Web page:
By now readers of this site should not need an introduction to D. A. Carson.  He’s about as prolific an author as there is in the world of biblical studies, as well as a high-demand speaker.  In fact, this book, The God Who Is There: Finding Your Place in God’s Story, stems from a series of talks he gave at Bethlehem Baptist Church in February 2009 (The Gospel Coalition has generously posted the audio for free, as well as short video clips from each talk). 

I’m at a loss for how to categorize this book.  It is a work of theology, in that it’s subject is the God of the Bible.  It is a bit of a Bible introduction, for it is written with someone who has little-to-no knowledge of the Bible in mind.  It is evangelistic in nature, in that one of the target audiences of the book is the non-Christian (who ought to know, in Carson’s words, about the God in whom they disbelieve) and they are encouraged to find their place in God’s story (as the subtitle indicates).

The book itself is divided into 14 chapters weighing in at about 225 pages.  The chapter titles (e.g., The God Who Made Everything, The God Who Dies- And Lives Again) give the reader a clue about the content of each chapter.  Coming as no surprise to anyone who has read him, Carson handles each chapter with great care and clarity.  He anticipates questions and objections well and answers them, even if briefly.

This book is, as I said, a theology book, specifically theology proper (about God Himself).  But it is unlike many other theology books out there, or at least systematic theology.  First of all, Carson follows the basic story line of the Bible itself as his approach to teaching about the God of Scripture.  Thus, it is no surprise that his first chapter is on God as Creator and so on.  Carson does deal in terms of categories (Creator, Judge, etc) and characteristics (wrath, love, etc) like systematic theologies, but they rarely seek to follow the Bible metanarrative.  I, for one, much prefer Carson’s method.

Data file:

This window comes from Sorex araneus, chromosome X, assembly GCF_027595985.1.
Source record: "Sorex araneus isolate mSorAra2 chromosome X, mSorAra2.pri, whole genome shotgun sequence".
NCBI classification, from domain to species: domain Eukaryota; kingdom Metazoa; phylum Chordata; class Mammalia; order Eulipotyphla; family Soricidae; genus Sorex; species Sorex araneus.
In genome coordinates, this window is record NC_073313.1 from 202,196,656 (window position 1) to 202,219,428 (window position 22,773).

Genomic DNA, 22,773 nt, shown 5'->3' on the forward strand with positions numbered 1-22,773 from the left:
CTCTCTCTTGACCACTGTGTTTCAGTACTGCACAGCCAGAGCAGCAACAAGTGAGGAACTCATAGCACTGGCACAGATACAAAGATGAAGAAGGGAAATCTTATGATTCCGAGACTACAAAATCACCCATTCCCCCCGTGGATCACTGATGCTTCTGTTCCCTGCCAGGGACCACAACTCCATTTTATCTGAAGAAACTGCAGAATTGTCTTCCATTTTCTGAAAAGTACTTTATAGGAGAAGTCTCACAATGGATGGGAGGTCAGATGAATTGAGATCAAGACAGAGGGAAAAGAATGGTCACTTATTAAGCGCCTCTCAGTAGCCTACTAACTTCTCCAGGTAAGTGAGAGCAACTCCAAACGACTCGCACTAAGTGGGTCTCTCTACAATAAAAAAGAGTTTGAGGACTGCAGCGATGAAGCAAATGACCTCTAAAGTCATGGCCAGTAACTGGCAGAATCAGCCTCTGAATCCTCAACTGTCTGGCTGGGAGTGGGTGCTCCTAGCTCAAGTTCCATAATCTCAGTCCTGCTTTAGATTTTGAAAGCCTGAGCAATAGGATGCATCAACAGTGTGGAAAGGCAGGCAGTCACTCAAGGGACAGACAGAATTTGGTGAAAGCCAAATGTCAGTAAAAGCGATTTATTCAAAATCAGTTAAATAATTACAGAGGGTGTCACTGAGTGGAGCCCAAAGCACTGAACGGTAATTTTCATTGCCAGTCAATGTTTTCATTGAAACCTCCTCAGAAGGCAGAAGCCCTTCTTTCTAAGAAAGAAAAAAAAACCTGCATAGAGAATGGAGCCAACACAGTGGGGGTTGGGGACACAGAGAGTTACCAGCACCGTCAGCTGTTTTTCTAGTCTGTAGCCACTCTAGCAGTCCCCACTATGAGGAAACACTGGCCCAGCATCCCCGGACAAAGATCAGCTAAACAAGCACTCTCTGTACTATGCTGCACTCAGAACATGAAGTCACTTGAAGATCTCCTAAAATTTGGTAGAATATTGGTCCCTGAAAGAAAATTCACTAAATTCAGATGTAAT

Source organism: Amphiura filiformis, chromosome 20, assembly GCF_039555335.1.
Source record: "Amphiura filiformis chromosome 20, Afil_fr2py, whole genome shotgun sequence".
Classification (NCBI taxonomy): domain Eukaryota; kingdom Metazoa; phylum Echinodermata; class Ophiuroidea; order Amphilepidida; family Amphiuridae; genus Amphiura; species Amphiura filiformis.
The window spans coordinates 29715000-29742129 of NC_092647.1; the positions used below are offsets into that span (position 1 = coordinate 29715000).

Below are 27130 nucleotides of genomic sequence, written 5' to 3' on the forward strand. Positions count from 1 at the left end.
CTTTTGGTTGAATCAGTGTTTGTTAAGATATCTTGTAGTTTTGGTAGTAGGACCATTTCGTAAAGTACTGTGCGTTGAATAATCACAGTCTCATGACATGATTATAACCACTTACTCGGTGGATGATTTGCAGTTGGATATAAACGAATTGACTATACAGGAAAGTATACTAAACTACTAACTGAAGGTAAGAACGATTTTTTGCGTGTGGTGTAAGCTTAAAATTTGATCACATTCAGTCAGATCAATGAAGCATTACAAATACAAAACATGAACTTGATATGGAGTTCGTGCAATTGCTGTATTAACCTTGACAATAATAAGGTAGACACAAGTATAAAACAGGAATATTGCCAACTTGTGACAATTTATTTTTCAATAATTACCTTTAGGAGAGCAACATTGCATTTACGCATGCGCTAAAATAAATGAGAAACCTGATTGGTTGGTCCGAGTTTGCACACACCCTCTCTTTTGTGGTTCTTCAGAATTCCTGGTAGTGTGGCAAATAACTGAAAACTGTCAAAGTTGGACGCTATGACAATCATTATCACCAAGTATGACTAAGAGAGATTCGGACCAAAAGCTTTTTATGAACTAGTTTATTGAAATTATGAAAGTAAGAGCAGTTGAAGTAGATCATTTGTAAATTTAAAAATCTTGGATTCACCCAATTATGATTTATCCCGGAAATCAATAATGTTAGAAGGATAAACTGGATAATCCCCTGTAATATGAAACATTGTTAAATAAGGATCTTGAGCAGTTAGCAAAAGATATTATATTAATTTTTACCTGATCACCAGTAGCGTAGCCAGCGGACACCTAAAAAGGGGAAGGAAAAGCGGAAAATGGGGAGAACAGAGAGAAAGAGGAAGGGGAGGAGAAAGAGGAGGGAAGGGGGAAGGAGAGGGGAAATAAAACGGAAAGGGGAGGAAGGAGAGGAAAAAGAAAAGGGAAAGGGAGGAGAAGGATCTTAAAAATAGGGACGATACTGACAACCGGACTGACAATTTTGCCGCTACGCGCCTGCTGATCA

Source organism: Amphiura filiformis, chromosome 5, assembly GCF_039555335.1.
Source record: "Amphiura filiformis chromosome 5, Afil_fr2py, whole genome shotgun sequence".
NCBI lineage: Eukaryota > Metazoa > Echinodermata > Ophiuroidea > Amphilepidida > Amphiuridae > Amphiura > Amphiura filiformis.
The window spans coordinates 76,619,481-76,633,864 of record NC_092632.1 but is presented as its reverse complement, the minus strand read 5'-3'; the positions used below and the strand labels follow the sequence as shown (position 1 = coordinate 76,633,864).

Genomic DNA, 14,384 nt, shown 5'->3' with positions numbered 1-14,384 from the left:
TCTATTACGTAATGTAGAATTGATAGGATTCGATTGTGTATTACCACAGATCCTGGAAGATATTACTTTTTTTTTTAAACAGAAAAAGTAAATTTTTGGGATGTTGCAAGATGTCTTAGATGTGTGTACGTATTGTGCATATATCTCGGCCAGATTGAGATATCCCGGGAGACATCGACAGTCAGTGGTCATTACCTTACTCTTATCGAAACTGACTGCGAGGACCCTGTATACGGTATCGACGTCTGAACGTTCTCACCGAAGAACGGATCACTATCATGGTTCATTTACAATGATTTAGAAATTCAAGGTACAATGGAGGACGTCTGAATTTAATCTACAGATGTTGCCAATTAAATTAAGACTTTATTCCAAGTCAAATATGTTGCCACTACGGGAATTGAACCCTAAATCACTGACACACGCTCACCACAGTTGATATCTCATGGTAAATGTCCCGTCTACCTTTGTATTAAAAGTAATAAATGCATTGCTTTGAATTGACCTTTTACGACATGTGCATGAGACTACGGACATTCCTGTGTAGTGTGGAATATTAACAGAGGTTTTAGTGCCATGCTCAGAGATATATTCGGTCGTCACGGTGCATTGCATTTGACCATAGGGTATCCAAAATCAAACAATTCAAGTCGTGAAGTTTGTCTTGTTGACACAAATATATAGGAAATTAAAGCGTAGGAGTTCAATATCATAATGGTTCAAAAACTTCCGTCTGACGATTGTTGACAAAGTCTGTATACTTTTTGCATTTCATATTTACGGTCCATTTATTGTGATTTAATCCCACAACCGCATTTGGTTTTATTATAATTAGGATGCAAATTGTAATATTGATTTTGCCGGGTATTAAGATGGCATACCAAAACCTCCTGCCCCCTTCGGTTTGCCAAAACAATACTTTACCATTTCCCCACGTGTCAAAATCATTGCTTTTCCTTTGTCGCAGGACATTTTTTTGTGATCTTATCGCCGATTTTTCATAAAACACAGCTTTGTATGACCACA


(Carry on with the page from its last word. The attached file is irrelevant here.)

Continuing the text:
Second, unlike most systematic theology, Carson’s work is text- and context-driven.  Each chapter focuses on a specific text, sometime multiple biblical chapters, and its context rather than prooftexting his way through a given topic.  That is not to say he never refers to other places in the Bible in a given chapter, but he only does so to make clear how it fits into the story of the Bible.

Overall, I think Carson does an admirable job explaining how God is portrayed in the Bible.  I appreciate that he did not shy away from the more difficult images of God used in the Bible, as many are prone to do, in order to make Him more palatable to our culture.  God is who He is, and Carson is content to let the Bible speak for itself.  He does attempt to answer some objections and common questions along the way, and occasionally suggests further reading (and more, I’m told, shows up in the Leader’s Guide- if I would have known there was one I would have asked for a review copy of that, too).